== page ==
Editorials

Will the NHS pay awards help recruitment?

BMJ 1999; 318 doi: https://doi.org/10.1136/bmj.318.7189.958 (Published 10 April 1999) Cite this as: BMJ 1999;318:958

This article has a correction. Please see:

Not on their own

  1. Stephen Machin, Professor of economics, University College, and director
  1. ndustrial Relations Programme, Centre for Economic Performance, London School of Economics, London WC2A 2AE

    Much has been made of the plight of NHS employees, ranging from observations on falling pay relative to other sectors, low morale, and severe recruitment and retention problems. The restructuring of the methods of pay setting, an ageing population, and a deteriorating public image of the NHS have all contributed to the problems the NHS has faced as an employer in recent years. Will the above inflation pay awards to health professionals, implemented this month, have eased these problems?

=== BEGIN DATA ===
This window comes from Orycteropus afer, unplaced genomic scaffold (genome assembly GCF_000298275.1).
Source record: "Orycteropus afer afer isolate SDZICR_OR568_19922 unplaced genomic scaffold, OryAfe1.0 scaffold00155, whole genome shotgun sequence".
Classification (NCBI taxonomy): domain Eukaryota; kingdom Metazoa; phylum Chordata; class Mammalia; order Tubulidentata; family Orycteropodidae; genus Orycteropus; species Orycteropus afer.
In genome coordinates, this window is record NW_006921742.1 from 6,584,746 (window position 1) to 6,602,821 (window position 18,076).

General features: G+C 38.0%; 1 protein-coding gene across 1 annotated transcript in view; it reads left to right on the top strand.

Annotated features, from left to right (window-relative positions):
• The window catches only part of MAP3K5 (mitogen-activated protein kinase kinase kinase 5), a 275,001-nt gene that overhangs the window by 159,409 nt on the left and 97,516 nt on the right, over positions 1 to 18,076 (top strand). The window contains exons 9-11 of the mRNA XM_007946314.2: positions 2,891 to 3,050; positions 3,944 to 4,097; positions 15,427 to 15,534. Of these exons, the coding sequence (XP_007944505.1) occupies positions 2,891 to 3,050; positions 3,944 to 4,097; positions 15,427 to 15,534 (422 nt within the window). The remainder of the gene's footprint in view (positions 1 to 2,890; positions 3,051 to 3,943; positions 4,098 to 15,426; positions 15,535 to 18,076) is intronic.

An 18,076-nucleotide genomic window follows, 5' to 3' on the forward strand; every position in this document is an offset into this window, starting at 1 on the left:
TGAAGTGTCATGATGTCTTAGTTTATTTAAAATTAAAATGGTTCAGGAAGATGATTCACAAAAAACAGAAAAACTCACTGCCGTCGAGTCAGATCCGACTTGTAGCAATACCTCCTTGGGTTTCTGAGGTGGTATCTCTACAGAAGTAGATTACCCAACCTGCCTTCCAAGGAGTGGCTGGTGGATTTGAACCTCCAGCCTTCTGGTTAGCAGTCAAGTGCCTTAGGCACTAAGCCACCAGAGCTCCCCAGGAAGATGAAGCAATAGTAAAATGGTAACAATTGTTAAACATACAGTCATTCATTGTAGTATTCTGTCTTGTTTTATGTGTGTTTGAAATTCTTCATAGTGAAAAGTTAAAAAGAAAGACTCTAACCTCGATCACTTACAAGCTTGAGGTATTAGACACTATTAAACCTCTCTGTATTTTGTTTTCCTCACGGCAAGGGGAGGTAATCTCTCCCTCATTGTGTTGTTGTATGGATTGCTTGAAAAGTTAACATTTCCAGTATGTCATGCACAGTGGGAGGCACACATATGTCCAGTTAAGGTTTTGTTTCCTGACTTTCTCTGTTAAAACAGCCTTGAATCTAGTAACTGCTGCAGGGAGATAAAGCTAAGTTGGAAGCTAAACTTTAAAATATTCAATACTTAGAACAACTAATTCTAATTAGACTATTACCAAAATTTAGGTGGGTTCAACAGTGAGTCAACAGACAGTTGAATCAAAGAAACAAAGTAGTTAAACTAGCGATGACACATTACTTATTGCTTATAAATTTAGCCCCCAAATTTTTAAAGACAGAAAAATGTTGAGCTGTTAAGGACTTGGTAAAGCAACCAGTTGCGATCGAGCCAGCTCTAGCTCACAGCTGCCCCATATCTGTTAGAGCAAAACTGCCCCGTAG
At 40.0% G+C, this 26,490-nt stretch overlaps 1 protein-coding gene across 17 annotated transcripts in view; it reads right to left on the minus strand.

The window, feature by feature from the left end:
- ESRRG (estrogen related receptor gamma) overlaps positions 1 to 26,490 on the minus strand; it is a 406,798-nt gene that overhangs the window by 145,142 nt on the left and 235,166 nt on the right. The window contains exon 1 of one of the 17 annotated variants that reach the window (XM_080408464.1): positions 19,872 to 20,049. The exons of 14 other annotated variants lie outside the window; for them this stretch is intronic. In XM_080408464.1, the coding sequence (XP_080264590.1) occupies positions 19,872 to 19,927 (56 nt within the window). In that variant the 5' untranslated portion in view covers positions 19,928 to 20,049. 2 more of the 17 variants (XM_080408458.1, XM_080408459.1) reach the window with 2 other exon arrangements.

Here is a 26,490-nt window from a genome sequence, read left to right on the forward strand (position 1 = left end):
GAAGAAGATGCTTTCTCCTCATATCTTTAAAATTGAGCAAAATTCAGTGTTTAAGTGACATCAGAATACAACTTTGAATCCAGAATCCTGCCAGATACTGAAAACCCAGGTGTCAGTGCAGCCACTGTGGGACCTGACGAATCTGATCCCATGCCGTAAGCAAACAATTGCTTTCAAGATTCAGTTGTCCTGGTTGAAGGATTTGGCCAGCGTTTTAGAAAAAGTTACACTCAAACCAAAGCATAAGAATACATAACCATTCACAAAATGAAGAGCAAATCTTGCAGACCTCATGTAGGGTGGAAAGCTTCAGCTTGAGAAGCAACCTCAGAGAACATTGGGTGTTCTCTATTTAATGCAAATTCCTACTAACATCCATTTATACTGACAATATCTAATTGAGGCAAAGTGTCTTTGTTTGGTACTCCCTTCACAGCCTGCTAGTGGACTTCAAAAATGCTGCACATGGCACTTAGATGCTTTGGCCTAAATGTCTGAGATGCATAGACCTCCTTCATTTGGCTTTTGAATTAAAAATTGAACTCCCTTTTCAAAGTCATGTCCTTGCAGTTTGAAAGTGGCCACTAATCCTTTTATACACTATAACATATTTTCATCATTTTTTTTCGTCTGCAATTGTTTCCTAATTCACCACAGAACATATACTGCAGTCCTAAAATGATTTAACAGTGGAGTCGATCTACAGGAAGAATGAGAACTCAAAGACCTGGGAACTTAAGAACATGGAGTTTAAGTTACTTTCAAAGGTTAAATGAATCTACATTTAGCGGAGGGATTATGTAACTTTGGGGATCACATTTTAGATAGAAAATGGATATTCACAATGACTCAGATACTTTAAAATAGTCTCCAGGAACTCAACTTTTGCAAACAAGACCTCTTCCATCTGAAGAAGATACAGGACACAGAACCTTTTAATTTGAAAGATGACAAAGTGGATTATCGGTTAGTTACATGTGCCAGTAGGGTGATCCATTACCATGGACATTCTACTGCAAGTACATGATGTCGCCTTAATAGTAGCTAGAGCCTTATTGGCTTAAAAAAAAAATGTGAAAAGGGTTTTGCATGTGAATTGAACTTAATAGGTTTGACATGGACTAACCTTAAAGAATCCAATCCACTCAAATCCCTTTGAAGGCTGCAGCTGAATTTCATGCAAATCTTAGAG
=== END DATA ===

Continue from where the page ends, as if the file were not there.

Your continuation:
The pay review bodies have been central to the problem, as the last government in effect used them to facilitate the decentralisation of pay determination to local level. Some industrial relations experts have argued that this, together with the lack of extra government funding, has been key to the pay inequities and industrial relations …

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